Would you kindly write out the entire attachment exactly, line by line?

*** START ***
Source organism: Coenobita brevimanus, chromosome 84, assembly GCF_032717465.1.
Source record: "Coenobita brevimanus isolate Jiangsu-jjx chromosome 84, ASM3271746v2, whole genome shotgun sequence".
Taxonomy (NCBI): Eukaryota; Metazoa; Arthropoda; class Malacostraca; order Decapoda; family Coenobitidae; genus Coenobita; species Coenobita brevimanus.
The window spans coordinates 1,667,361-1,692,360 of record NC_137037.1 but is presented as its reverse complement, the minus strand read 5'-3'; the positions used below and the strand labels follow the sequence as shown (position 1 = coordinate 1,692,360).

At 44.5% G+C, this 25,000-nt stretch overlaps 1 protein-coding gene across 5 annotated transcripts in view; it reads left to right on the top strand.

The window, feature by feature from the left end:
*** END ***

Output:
Source organism: Coenobita brevimanus, chromosome 84, assembly GCF_032717465.1.
Source record: "Coenobita brevimanus isolate Jiangsu-jjx chromosome 84, ASM3271746v2, whole genome shotgun sequence".
Taxonomy (NCBI): Eukaryota; Metazoa; Arthropoda; class Malacostraca; order Decapoda; family Coenobitidae; genus Coenobita; species Coenobita brevimanus.
The window spans coordinates 1,667,361-1,692,360 of record NC_137037.1 but is presented as its reverse complement, the minus strand read 5'-3'; the positions used below and the strand labels follow the sequence as shown (position 1 = coordinate 1,692,360).

At 44.5% G+C, this 25,000-nt stretch overlaps 1 protein-coding gene across 5 annotated transcripts in view; it reads left to right on the top strand.

The window, feature by feature from the left end: